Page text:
13. I figured I should try 2 apps and one main. Here is the list of mains, not sure if you can read it: As I said before, our bread was only so-so and did not come with oil or butter. I had lunch at The Modern the day before, where both the bread and the butter were exceptional, so I couldn't help feeling let down... The fluke crudo was nice. Can't think of anything more illuminating to say. I'd add a pinch of fleur de sel if I had it at the table... This was delicious. Morels from Oregon stuffed with shrimp and lardo, and a tiny bit of wild watercress. Then came the main course: seaweed mari
  14. Had lunch there on Wednesday. Was very much looking forward to it, especially after seeing (reading) all the hype on Grub Street. Boy, what a disappointment. The non-descript façade already turned me off: how can anything this talked-about seem so unstylish? The service was bad beyond words. Can't count how many times I had to wave my hands to try to get someone's attention. I have to cut them some slack - it was, after all, their FIRST day open for lunch. But still, with all those servers you'd think they'd figure out how to communicate with each other! Finished my Ligurian beer and never h
  15. The São Paulo La Mar is now officially open. It's been getting tons of press in Brazil. I posted photos of it here. There's a lot more information - including an interview with Acurio himself - available here, but this link is only for those who can read Portuguese! I am not sure whether Acurio realizes that Sao Paulo natives are crazy for raw fish and total sushi-holics, so even though he's not serving anything Japanese, he'll have very high standards to meet if he wants to please the locals. I don't think there is any city in the world that serves better sushi outside of Japan. Let's see h
  16. First of all let me clarify: I went to Steirereck recently because I happened to be in Vienna for the Relais & chateaux meeting - same for many other judges - but I WAS NOT wined or dined or comped. Secondly, no I have not been to Asia - but that's why I am not on the Asia panel! I am Brazilian, and I am on the South American panel. Trust me, there is no lack of judges who travel extensively to Asia in the 50 best Academy, including many who live in Asia - but I sure ain't one of them. And now, on a lighter note, who ever knew Jay Rayner was so funny and young and tall and looked so much l
  17. sethd, to answer a couple of your questions: the reviewers are, mostly, chefs, restaurant owners and food writers like myself. This year, I think over 800 judges in total. How do chefs view this? Well, if they didn't care, then surely Grant Achatz wouldn't have left his rest. at 3 am to get on a flight a few hours later for London. Ferran went. Arzak went. Alex Atala went. Heck, THEY ALL WENT. The big shots, I mean. How many awards things do these guys attend? Few. Especially the very hard-working, non-imperialistic chefs like Achatz. so it's easy to say the list is bs. But I really think the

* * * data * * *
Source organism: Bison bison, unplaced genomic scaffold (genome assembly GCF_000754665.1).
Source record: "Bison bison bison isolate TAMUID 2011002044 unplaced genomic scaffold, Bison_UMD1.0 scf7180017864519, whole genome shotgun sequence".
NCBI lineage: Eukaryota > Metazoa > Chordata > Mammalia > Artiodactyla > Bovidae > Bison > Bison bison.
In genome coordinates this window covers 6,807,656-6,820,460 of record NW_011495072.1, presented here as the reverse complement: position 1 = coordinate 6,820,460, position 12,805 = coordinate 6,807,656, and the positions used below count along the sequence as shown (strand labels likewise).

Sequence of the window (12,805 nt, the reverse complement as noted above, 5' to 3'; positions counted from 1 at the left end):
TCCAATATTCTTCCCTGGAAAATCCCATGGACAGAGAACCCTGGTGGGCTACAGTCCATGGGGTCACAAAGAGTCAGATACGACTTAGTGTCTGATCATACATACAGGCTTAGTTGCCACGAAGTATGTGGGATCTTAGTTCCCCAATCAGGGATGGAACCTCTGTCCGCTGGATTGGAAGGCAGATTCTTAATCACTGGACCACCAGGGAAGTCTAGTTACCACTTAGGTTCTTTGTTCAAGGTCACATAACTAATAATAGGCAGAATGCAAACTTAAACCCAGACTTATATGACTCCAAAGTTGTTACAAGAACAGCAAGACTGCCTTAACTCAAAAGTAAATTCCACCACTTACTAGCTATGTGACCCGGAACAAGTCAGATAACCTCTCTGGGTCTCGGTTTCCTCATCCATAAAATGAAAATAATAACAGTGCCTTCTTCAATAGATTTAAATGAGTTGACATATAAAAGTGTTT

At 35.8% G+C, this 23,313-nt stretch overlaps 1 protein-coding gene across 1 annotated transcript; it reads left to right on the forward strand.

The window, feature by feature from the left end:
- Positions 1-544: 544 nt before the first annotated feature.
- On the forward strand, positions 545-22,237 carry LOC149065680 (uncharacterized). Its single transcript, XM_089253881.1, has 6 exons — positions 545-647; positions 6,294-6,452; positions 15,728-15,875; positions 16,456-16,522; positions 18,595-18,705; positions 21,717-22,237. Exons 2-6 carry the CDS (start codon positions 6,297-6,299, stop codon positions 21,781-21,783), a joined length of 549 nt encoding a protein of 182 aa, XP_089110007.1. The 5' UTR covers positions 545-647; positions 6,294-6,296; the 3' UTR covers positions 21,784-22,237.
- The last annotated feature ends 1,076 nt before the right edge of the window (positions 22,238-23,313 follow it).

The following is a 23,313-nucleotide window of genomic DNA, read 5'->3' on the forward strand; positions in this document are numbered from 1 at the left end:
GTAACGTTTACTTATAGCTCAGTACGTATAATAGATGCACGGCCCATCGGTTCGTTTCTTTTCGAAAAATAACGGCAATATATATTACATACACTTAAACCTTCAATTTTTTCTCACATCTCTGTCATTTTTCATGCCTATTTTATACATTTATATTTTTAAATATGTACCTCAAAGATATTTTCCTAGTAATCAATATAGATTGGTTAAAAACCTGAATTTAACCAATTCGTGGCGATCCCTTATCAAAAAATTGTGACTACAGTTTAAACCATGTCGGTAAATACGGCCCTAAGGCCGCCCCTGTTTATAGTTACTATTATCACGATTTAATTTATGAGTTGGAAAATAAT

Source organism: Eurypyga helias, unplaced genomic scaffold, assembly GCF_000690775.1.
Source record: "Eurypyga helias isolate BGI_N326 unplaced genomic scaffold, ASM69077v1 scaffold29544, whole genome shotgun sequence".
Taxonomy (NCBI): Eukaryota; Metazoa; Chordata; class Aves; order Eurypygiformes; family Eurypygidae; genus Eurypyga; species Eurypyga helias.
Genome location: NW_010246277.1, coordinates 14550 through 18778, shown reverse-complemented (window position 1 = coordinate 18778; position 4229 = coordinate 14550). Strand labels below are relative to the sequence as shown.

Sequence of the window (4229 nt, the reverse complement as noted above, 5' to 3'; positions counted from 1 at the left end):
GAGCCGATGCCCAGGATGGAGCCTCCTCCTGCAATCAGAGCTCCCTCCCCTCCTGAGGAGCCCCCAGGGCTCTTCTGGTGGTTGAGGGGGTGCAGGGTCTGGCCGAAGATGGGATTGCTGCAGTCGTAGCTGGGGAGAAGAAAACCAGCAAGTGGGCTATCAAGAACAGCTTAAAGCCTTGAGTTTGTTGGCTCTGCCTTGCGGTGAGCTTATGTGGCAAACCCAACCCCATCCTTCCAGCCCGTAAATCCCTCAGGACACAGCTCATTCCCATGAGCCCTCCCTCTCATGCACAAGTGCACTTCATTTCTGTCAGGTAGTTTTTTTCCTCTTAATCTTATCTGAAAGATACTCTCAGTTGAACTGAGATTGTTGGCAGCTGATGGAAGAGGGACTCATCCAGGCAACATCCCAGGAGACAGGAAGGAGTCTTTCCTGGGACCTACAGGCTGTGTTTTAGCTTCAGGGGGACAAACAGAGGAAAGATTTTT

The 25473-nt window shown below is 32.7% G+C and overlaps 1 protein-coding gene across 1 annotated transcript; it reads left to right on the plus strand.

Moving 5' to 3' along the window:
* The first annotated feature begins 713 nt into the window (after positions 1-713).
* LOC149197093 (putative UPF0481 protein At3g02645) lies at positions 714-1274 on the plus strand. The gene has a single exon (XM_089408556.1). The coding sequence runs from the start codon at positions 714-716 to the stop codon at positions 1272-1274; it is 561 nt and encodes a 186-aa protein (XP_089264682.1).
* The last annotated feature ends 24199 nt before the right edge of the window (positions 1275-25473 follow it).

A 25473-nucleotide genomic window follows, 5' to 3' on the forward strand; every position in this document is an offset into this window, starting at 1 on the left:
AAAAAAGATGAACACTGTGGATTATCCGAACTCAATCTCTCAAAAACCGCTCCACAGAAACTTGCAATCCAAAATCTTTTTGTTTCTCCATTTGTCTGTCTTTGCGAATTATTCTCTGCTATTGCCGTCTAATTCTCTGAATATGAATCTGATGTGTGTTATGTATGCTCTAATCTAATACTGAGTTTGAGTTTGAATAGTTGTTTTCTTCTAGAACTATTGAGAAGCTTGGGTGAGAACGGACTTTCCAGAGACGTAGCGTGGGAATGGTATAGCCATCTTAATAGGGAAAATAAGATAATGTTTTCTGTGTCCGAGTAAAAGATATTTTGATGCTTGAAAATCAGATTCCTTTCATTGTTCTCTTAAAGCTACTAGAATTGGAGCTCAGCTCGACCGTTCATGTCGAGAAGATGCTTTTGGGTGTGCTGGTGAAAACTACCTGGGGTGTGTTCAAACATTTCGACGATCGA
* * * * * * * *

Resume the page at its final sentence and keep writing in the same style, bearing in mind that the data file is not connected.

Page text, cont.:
18. Hi Lesley, the rule says you must have eaten at the restaurants you vote for in the last 18 months, not 12. and this year they made us say when, exactly, we ate at each restaurant (although I guess nothing would stop someone from telling a little white lie) But no, of course we are not expected to eat at dozens of restaurants around the globe. We are only asked to vote for 5 which are, in our view, some of the world's best - where we've eaten recently. So my 5, OBVIOUSLY, are a reflection of where I've been lately. In 08 I was in NY, Vienna, Barcelona, Cotswolds (UK) and Brazil. So that defini
  19. And the Oscar goes to..... El Bulli, again! And The Fat Duck is runner-up, again! Happy to say my predictions came close. Ramsay down? Check! Off the list altogether. Trotter down? Check! Alinea up? check! Up to #10. Scandinavians on the rise? Check! Noma is #3. My beloved Steirereck made the list, and I know why: Relais & Chateaux had their annual meeting in Vienna, so many top chefs and food jounos (such as myself) ate there recently. Full list will go up soon on their site. For those who can't wait to see it, it's also posted online here. And a story about Ramsay's fall, in The Telegra
  20. Oh, and another guess: L2O in Chicago will also make the list. It's only been getting rave reviews since it opened.
  21. Jay is right: getting into the best Japanese restaurants is very hard - one needs to be recommended by a Japanese. And some of those that are excellent and relatively easy to get into, such as Sukiyabashi Jiro, make no effort to impress with the decor or service, or even give a warm welcome ( this specific whole-in-the-wall where 80-something Jiro-san works his magic has 3 Michelin stars). The sushiman at another restaurant, Azabu Kadowaki, mr. Toshiya Kadowki, famously said to the NY Times that only the Japanese understand Japanese cuisine: "“Japanese food was created here, and only Japanese
  22. Wow, Judy, I hadn't noticed the date slip, thanks for pointing it out! And here's the list of last year's winners, just to show that it is indeed euro-centric, and could use a few Japanese restaurants, at least: 1 El Bulli Spain World's Best Restaurant 2 The Fat Duck UK 3 Pierre Gagnaire France 4 Mugaritz Spain 5 The French Laundry USA Best Restaurant in the Americas 6 Per Se USA 7 Bras France 8 Arzak Spain 9 Tetsuya's Australia 10 Noma Denmark 11 L'Astrance France 12 Gambero Rosso Italy 13 Restaurant Gordon Ramsay UK 14 L'Atelier de Joël Robuchon Fr
  23. First of all, I know that theoretically this topic should be filed under food periodicals, but.... Restaurant Magazine's annual ranking of the world's top restaurants is very much a British thing. British magazine, big awards ceremony in London on Monday, Heston Blumenthal of The Fat Duck usually #1 or #2 (although who knows how the recent mishap might have affected his "handicap"...) So I started the topic here. "Best of" lists are love-hate affairs, and as soon as they come out there are legions of bloggers and journalists who criticize them. But, like it or not, the fact is the list has bec
  24. Great AUDIO SLIDESHOW on The New York Times' site... enjoy!
  25. It's now official, the São Paulo La Mar opens THIS MONTH. And Gaston will go to São Paulo in April for the official launch. São Paulo La Mar: Rua Tabapuã, 1410